* FDA asked for more information on drug in June
* Eliquis also awaiting European approval decision
* Seen as important drug in market for new blood clot
Sept 26 U.S. health regulators set a date of
March 17 to decide whether to approve a closely watched blood
clot preventer developed by Bristol-Myers Squibb Co and
Pfizer Inc for use in patients with atrial fibrillation,
the companies said on Wednesday.
The U.S. Food and Drug Administration in June declined to
approve the drug, Eliquis, and asked the companies to provide
more information on a pivotal clinical trial of the medicine,
which is designed to reduce the risk of stroke caused by blood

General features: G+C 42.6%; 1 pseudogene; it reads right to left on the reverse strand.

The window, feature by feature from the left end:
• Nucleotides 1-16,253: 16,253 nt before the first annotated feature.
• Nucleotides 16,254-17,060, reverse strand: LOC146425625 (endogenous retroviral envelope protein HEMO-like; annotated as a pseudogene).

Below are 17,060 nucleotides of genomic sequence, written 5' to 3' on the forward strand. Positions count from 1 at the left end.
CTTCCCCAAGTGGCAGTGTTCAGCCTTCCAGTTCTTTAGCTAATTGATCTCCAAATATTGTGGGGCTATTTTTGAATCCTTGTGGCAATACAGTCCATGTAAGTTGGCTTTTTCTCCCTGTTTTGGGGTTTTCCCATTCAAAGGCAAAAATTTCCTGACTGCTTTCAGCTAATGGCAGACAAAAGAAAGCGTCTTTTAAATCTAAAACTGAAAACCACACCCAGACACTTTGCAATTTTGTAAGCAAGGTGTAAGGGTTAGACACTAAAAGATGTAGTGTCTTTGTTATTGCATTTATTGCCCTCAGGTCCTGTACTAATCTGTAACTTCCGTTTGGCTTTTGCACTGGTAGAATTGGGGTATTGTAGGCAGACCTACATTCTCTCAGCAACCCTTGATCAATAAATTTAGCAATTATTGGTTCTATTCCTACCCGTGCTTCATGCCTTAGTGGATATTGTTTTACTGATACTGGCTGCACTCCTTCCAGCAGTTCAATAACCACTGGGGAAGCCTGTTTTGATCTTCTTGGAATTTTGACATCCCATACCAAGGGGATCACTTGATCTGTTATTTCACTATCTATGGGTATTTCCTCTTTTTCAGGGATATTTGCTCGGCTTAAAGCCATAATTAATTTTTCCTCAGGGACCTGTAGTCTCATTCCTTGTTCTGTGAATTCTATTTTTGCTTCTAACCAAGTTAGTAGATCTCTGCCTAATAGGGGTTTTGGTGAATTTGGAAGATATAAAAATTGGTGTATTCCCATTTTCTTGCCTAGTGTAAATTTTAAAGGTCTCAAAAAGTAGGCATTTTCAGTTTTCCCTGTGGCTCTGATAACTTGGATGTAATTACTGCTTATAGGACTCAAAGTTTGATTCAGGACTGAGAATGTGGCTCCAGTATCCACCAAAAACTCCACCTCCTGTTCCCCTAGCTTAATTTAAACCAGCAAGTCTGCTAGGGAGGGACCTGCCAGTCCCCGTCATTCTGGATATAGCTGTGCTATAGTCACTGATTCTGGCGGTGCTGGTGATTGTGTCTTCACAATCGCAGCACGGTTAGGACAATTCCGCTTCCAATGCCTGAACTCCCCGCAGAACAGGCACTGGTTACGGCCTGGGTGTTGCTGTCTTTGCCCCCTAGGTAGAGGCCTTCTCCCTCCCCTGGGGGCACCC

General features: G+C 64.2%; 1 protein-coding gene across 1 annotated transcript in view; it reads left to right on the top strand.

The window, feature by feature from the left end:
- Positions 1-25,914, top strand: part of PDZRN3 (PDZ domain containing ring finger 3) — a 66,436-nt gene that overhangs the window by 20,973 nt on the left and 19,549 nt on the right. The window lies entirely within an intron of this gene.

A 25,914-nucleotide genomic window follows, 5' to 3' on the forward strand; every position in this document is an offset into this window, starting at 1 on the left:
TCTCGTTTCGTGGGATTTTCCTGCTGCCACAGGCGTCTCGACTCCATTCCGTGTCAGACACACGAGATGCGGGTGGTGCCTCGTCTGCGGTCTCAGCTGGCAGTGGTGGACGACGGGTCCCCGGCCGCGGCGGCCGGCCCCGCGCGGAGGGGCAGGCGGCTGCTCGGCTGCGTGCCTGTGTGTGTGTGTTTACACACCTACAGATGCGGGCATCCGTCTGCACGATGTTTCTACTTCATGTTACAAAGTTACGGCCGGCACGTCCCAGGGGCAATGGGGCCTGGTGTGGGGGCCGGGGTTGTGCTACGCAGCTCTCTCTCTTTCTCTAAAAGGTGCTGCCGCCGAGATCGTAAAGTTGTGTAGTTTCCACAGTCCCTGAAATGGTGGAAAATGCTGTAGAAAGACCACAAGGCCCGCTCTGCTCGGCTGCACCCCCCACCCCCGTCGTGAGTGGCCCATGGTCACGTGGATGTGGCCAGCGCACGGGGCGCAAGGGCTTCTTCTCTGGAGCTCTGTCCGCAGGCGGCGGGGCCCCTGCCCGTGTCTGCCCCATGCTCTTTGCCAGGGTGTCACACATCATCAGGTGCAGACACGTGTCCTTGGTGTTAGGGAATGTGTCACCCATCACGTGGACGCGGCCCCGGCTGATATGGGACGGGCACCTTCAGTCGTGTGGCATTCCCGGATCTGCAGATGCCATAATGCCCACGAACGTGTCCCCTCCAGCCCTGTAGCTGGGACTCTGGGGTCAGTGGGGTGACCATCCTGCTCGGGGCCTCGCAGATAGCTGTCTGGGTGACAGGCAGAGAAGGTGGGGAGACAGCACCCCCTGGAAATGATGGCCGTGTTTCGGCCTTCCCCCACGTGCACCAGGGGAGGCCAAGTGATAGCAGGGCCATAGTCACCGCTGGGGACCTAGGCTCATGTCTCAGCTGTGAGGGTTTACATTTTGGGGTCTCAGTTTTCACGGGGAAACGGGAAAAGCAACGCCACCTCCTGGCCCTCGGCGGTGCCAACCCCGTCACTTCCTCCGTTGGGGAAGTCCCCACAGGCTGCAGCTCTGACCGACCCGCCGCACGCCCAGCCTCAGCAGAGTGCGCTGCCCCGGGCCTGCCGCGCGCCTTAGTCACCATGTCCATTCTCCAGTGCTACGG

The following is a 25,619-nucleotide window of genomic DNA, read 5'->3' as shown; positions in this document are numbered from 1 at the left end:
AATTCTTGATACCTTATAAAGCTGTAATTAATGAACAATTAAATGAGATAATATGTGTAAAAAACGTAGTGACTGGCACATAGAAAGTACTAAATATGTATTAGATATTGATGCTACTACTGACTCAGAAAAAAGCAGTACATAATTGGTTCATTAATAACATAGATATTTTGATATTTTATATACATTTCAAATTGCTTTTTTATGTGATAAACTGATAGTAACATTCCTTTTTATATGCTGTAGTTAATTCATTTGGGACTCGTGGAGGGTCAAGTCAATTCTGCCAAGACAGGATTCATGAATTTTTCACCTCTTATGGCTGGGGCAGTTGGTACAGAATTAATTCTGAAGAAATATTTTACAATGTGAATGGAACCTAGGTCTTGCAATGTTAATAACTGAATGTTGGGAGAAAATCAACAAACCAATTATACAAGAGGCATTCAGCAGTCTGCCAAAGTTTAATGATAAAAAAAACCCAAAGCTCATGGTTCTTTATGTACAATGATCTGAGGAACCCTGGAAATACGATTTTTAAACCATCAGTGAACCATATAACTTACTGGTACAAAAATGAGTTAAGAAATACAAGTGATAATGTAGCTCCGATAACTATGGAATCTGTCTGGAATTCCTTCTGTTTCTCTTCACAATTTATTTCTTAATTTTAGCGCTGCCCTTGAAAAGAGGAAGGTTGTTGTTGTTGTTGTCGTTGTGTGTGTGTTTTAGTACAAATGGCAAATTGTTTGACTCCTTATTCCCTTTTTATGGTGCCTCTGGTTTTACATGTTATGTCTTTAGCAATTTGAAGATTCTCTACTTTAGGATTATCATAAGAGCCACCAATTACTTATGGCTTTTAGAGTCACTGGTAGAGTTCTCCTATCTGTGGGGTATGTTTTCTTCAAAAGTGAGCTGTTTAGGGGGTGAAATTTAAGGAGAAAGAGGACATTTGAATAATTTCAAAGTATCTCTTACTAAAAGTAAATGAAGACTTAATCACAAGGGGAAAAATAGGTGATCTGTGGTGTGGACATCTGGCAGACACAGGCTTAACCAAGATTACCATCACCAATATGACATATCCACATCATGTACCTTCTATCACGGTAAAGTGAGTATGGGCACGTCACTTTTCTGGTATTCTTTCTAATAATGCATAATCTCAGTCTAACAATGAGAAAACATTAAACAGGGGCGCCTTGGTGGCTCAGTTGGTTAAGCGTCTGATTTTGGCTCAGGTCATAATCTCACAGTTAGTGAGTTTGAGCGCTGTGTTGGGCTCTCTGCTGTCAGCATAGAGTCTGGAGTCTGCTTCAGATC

clots in heart patients.
Wall Street and the medical community widely expect approval
of Eliquis, known chemically as apixaban, and see it becoming a
major player in an estimated $10 billion market for new
alternatives to the decades old blood thinner warfarin.
Atrial fibrillation, a common form of dangerously irregular
heartbeat, is seen as by far the largest and most important use
for the new blood clot preventers. Some 12 million people in the
United States and Europe have the condition, which puts them at
high risk of suffering a stroke.
Eliquis is also awaiting an approval decision in Europe,
where a committee of experts for European regulators last week
recommended its approval.
The drug proved to be more effective in clinical trials than
warfarin, which must be closely monitored to prevent dangerous
If approved, Eliquis will compete with Xarelto from Bayer
and Johnson & Johnson and Boehringer